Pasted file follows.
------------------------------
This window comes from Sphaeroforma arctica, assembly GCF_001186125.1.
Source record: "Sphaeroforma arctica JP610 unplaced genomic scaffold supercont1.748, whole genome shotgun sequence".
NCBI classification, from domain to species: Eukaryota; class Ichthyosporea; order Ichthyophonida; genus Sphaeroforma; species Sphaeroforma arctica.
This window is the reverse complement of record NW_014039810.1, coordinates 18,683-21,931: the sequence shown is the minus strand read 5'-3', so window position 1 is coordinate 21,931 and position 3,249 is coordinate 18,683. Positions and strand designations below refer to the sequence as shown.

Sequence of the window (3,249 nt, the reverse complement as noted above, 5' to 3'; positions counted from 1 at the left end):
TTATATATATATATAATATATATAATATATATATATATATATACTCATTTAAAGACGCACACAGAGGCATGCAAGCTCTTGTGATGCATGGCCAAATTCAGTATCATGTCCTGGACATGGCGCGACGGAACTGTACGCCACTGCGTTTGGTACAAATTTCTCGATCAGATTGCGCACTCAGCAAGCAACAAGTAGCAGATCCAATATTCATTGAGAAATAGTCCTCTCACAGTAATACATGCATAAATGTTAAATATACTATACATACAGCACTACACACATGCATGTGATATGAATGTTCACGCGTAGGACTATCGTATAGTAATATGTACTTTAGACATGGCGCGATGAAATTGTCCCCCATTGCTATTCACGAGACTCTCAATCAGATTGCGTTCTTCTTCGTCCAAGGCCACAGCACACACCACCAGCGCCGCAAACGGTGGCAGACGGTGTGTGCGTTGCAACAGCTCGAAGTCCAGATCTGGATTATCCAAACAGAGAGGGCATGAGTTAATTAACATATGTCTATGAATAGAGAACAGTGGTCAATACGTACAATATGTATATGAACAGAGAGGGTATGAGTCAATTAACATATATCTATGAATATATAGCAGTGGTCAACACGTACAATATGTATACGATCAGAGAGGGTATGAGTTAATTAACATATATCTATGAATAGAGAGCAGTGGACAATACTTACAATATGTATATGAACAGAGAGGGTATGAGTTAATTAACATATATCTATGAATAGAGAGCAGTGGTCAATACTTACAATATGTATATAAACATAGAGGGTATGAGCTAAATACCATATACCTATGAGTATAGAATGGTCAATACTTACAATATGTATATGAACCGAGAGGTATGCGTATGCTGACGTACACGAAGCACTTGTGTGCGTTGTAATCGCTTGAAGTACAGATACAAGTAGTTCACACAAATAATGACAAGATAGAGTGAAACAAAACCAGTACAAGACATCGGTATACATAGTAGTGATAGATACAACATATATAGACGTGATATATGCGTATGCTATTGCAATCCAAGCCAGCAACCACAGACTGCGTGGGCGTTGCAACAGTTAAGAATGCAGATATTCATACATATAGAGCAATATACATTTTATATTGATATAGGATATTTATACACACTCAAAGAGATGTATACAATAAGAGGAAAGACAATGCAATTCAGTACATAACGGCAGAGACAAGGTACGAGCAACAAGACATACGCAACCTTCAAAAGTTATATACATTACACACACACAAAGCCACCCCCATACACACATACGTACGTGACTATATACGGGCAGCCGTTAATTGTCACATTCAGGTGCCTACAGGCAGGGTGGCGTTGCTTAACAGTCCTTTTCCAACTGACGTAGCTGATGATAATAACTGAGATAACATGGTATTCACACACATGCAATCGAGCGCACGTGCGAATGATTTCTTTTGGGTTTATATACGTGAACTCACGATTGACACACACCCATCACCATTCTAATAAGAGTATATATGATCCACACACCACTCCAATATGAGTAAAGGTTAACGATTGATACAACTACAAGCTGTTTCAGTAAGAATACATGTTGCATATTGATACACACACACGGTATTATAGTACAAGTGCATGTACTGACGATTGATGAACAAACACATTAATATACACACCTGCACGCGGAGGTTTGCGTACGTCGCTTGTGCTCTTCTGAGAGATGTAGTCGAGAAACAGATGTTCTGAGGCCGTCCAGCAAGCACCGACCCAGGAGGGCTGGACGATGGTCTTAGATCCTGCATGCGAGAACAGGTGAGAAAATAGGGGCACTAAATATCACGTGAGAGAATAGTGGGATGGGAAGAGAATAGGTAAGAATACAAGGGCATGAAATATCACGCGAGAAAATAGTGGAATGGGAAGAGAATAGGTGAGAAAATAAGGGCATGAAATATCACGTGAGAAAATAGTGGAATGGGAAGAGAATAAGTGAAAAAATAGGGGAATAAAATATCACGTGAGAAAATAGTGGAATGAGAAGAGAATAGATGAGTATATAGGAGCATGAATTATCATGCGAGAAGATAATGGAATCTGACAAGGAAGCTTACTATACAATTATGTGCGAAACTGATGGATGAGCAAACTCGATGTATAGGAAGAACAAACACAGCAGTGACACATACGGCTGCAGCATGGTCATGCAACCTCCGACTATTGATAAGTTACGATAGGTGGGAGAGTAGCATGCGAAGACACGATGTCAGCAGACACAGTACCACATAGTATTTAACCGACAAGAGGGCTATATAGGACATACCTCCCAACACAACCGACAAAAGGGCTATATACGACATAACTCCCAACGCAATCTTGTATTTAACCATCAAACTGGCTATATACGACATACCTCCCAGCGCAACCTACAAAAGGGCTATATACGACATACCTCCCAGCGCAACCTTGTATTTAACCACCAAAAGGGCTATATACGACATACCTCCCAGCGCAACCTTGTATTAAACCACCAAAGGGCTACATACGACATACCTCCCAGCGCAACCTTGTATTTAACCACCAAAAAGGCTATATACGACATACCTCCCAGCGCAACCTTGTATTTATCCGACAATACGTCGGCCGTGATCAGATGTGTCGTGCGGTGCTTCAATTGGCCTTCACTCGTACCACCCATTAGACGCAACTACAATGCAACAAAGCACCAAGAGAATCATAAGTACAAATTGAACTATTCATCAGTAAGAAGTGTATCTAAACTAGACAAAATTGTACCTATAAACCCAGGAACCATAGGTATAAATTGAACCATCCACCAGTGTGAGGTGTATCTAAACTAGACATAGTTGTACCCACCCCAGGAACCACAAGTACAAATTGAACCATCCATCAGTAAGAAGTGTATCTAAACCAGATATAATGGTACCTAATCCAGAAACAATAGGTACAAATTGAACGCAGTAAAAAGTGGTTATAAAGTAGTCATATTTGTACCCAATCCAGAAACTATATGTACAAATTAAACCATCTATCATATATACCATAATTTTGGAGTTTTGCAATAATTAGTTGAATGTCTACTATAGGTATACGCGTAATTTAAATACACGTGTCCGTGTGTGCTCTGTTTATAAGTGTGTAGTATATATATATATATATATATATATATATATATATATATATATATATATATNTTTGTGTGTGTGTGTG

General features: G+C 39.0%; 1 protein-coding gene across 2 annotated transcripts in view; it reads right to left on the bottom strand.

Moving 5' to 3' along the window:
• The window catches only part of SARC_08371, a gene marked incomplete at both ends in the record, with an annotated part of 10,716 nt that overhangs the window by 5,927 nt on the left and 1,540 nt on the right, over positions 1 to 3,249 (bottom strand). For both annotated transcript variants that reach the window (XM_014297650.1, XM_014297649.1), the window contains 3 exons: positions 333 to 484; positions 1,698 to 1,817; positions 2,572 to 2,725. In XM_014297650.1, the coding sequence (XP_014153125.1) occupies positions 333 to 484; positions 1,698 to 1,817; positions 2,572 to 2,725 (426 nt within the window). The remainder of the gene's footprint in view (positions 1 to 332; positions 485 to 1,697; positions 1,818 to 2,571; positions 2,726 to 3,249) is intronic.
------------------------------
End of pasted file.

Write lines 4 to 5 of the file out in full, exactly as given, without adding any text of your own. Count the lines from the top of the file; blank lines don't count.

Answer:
This window is the reverse complement of record NW_014039810.1, coordinates 18,683-21,931: the sequence shown is the minus strand read 5'-3', so window position 1 is coordinate 21,931 and position 3,249 is coordinate 18,683. Positions and strand designations below refer to the sequence as shown.

Sequence of the window (3,249 nt, the reverse complement as noted above, 5' to 3'; positions counted from 1 at the left end):